Zion Canyon Mesa November 07, 2022
According to the Oxford English Dictionary, a friend is “one joined to another in mutual benevolence and intimacy. Not ordinarily applied to lovers or relatives…a boon companion.” It first appears in “Beowolf” in 1018 A.D. as “freondum.” Though the opposite of “fiend,” both words root in the same Germanic word soup for “love” and “hate,” so therefore inextricably intertwined.
Here, two old friends, Teresa Jordan and Judith Freeman, both remarkable and accomplished writers and artists, born and bred in the American West, examine their own enduring relationship through the lens of Judith’s latest novel, the incisive, insightful, at times ruthless “MacArthur Park.” The novel’s core finds two older women, both accomplished writers and artists, born and bred in the American West, attempting to re-kindle their lifelong friendship after intimate convolutions blew them apart. Spoiler alert: marrying the same man may become a problem. No, not Teresa and Judith; her characters Verna and Jolene as they road trip across the West towards some notion of their shared childhood. What destroys friendships? Can good intentions alone heal those implosive moments of toxic intimacy almost inevitable in friendships? Who here has not lost a friend?
In addition, both this conversation and “McArthur Park” delve into concepts of “home” and “nostalgia,” especially as they pertain to the American West. Teresa found this quote from Paul Gruchow that informs this conversation:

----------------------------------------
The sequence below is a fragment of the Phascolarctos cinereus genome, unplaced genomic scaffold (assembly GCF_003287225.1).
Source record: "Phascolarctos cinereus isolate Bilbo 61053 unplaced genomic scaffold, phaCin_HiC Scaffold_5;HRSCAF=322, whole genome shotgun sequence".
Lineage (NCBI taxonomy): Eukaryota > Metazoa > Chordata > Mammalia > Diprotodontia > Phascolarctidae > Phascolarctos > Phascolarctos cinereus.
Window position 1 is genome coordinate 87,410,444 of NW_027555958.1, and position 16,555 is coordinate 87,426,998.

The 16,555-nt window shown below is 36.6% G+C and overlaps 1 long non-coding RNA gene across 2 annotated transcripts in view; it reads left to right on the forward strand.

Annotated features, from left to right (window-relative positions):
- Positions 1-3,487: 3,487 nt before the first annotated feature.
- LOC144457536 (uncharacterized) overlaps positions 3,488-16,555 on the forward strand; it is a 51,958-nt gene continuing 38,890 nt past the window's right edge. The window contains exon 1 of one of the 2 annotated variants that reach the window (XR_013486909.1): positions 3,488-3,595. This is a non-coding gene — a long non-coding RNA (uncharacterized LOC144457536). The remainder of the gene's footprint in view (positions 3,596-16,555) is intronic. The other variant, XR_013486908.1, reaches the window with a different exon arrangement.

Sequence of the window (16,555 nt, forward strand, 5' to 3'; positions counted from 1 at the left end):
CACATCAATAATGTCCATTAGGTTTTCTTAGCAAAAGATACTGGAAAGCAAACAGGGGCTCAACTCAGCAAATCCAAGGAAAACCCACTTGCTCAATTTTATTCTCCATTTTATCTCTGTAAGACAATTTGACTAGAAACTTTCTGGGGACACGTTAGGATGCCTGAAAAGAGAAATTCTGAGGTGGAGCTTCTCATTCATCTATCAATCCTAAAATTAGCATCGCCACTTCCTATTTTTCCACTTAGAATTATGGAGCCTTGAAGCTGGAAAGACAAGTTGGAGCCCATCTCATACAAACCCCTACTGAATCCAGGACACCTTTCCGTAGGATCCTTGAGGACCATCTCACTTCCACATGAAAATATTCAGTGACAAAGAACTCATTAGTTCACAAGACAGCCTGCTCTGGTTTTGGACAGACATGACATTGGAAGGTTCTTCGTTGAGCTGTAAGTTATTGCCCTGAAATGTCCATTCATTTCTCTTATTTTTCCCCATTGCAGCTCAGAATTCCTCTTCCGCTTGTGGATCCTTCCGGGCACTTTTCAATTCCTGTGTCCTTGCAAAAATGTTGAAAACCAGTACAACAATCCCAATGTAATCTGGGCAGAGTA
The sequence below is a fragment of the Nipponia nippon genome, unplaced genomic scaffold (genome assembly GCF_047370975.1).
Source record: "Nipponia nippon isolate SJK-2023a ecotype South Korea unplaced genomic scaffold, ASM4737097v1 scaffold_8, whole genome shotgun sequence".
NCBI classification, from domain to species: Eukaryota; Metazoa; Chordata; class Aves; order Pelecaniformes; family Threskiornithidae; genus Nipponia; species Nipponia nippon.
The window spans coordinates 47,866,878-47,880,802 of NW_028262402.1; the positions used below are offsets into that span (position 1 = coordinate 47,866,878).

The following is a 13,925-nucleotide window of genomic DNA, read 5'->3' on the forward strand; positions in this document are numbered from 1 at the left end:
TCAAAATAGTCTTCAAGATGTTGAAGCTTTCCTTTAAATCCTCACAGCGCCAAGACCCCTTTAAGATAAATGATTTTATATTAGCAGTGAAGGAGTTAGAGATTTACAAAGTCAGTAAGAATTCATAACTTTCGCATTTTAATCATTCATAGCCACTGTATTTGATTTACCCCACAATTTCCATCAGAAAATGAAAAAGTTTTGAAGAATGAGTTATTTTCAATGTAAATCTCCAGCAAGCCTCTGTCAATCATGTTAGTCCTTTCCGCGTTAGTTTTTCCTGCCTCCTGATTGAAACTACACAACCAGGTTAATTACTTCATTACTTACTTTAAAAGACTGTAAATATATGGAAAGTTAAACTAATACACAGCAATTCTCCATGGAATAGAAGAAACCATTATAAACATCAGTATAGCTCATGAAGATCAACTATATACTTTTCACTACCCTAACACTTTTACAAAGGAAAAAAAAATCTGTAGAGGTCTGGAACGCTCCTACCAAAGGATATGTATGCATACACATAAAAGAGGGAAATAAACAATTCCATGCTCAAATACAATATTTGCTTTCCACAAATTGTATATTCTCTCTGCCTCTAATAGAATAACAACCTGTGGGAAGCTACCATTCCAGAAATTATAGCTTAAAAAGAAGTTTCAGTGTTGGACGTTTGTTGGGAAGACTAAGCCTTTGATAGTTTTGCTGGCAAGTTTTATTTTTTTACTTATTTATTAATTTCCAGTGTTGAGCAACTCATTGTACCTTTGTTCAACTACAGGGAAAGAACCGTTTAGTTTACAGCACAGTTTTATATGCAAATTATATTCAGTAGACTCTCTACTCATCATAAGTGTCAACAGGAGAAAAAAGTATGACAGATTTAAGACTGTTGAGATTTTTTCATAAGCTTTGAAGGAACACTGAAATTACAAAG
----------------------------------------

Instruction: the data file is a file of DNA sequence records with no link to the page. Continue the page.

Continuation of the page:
“It is the fashion just now to disparage nostalgia. Nostalgia, we believe, is a cheap emotion. But we forget what it means. In its Greek roots it means, literally, the return to home. It came into currency
as a medical word in nineteenth-century Germany to describe the failure to thrive of the displaced persons, including my own ancestors, who had crowded into that country from the east. Nostalgia is the clinical term for homesickness, for the desire to be rooted in a place — to know clearly, that is, what time it is. This desire need not imply the impulse to turn back the clock, which of course we cannot do. It recognizes, rather, the truth — if home is a place in time — that we cannot know where we are now unless we can remember where we have come from.”
Paul Gruchow, “Grass Roots: The Universe of Home,” Milkweed Editions,
Please spend some time on both their websites to appreciate the depth and quality of their respective creativity.
Discussed in the Podcast:
A special shout-out for her novel “Red Water” where Judith imagines John D. Lee’s extraordinary frontier life and his disturbing, still controversial role in the Mountain Meadows Massacre through the eyes of three of his nineteen wives. Emma is a vigorous and capable Englishwoman who loves Lee unconditionally. Ann, a bride at thirteen, is an independent adventurer. Rachel, though she married Lee to be with his first wife, her sister Agatha Woolsey, is also utterly devoted to him.
In addition to all the writing, painting, sketching and storytelling you can find on her website, Teresa just returned from a residency at the Mesa Refuge in California, having been awarded their Marion Weber Healing Arts Fellowship to evolve her pandemic project of drawing or painting a bird every day for a year into a book. During the pandemic, she also started training as a hospital chaplain, and her short video Birds of Praise finds connection between meditation, painting, conservation and our connections to each other during a time of crisis. Here’s a link for Birds of Praise: https://youtu.be/rdYsLSB3S3k